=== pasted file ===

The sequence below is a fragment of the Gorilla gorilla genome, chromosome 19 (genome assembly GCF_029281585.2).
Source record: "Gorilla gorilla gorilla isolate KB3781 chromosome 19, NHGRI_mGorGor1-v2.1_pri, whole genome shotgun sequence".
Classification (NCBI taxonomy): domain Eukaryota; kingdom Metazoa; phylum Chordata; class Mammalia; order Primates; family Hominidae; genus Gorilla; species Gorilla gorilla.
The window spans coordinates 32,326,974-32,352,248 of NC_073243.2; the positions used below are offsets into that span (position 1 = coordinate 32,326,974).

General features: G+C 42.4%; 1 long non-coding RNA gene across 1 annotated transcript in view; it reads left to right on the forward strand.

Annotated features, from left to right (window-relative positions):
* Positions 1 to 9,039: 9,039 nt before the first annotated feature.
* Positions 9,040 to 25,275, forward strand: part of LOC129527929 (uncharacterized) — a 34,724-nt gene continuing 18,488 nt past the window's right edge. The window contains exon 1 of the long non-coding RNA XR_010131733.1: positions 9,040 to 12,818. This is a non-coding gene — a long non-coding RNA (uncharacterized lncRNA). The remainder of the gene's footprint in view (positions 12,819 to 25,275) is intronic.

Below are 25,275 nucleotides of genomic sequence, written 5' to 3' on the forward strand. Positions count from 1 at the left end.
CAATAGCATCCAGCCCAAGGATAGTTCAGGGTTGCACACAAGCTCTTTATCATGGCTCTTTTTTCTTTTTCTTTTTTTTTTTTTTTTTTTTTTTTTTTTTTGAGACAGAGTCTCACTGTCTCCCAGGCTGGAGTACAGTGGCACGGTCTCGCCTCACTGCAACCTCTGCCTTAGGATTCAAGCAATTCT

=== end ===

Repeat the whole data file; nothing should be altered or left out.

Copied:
The sequence below is a fragment of the Gorilla gorilla genome, chromosome 19 (genome assembly GCF_029281585.2).
Source record: "Gorilla gorilla gorilla isolate KB3781 chromosome 19, NHGRI_mGorGor1-v2.1_pri, whole genome shotgun sequence".
Classification (NCBI taxonomy): domain Eukaryota; kingdom Metazoa; phylum Chordata; class Mammalia; order Primates; family Hominidae; genus Gorilla; species Gorilla gorilla.
The window spans coordinates 32,326,974-32,352,248 of NC_073243.2; the positions used below are offsets into that span (position 1 = coordinate 32,326,974).

General features: G+C 42.4%; 1 long non-coding RNA gene across 1 annotated transcript in view; it reads left to right on the forward strand.

Annotated features, from left to right (window-relative positions):
* Positions 1 to 9,039: 9,039 nt before the first annotated feature.
* Positions 9,040 to 25,275, forward strand: part of LOC129527929 (uncharacterized) — a 34,724-nt gene continuing 18,488 nt past the window's right edge. The window contains exon 1 of the long non-coding RNA XR_010131733.1: positions 9,040 to 12,818. This is a non-coding gene — a long non-coding RNA (uncharacterized lncRNA). The remainder of the gene's footprint in view (positions 12,819 to 25,275) is intronic.

Below are 25,275 nucleotides of genomic sequence, written 5' to 3' on the forward strand. Positions count from 1 at the left end.
CAATAGCATCCAGCCCAAGGATAGTTCAGGGTTGCACACAAGCTCTTTATCATGGCTCTTTTTTCTTTTTCTTTTTTTTTTTTTTTTTTTTTTTTTTTTTTGAGACAGAGTCTCACTGTCTCCCAGGCTGGAGTACAGTGGCACGGTCTCGCCTCACTGCAACCTCTGCCTTAGGATTCAAGCAATTCT